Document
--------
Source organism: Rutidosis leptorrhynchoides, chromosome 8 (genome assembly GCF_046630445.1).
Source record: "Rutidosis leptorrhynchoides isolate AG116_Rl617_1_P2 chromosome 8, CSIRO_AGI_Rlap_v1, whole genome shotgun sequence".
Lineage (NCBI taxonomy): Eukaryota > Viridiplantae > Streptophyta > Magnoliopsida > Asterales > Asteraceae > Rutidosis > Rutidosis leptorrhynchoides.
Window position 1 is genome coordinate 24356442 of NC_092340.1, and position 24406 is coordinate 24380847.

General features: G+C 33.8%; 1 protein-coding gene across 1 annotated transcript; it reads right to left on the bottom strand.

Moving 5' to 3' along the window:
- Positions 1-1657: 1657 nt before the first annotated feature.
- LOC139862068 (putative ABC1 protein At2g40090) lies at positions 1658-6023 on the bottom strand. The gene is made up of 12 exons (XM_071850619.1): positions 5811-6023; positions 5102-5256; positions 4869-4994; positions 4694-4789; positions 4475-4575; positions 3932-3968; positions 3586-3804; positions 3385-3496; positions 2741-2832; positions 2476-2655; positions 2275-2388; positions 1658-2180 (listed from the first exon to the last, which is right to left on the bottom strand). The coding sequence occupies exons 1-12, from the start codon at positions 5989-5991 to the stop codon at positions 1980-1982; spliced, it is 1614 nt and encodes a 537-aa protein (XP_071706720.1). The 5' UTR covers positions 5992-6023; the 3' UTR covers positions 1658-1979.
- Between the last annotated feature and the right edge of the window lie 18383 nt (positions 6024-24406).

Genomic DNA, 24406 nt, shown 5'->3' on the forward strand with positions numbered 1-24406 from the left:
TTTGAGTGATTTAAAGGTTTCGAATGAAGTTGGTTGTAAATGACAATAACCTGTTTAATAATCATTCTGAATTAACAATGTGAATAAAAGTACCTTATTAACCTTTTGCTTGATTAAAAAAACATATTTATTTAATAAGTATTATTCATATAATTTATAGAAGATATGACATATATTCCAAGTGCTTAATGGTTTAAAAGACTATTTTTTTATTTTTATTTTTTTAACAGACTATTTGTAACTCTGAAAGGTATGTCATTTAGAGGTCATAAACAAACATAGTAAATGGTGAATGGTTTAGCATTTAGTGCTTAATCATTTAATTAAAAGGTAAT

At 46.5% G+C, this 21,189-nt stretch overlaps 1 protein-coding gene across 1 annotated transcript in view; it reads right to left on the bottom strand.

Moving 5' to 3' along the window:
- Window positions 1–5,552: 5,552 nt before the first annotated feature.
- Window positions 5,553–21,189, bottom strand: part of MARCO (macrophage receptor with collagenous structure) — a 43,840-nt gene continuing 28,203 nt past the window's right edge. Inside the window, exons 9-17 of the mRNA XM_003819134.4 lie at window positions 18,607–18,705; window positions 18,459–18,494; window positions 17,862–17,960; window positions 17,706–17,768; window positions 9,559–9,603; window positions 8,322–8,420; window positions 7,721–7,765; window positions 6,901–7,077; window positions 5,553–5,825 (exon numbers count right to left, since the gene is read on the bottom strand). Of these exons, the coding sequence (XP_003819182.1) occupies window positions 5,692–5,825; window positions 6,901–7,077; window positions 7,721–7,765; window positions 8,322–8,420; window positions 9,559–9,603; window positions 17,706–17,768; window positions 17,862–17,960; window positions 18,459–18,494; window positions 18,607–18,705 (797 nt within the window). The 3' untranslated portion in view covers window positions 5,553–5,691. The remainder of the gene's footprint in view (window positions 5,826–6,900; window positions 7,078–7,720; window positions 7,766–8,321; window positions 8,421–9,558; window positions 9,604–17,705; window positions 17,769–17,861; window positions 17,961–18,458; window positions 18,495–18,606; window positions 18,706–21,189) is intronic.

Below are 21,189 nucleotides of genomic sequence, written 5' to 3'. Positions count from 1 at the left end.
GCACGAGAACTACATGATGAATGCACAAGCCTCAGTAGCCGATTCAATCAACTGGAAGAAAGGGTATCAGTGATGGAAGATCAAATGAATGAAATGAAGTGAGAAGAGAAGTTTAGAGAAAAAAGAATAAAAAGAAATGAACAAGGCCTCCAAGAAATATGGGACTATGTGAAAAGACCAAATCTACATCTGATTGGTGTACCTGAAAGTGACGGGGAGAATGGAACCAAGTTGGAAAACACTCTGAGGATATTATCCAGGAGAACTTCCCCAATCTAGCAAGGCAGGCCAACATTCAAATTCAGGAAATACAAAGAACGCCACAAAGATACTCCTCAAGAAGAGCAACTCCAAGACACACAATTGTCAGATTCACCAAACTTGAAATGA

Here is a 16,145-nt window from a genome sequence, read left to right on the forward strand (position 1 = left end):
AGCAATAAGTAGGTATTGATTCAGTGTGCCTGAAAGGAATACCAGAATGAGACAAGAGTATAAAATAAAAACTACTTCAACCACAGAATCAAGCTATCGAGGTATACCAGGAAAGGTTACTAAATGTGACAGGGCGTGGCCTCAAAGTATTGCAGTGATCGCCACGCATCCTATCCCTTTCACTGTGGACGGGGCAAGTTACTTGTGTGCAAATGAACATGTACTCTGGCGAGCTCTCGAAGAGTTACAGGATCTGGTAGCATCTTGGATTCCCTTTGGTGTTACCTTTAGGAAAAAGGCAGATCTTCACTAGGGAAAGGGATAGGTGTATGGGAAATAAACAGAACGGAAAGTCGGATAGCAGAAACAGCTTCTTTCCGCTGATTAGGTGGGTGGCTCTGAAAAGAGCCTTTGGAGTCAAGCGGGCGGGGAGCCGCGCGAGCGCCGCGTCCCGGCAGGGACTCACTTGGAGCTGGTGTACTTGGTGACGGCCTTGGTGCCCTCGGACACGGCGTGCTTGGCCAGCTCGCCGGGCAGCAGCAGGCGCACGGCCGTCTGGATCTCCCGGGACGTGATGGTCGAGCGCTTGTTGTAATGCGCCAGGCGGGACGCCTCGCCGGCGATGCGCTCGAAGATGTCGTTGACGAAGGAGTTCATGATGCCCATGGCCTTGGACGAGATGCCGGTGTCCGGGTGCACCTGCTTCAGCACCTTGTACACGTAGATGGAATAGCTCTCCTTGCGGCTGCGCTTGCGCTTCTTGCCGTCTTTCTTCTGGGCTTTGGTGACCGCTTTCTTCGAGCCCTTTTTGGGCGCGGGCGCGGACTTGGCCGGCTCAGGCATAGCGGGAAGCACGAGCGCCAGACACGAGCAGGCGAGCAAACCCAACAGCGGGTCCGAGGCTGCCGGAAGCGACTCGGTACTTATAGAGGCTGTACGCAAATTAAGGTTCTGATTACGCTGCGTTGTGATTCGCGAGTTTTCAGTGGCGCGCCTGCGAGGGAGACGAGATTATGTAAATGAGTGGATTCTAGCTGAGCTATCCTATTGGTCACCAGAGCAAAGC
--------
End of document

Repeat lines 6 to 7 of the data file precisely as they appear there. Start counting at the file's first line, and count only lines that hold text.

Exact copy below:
Moving 5' to 3' along the window:
- Positions 1-1657: 1657 nt before the first annotated feature.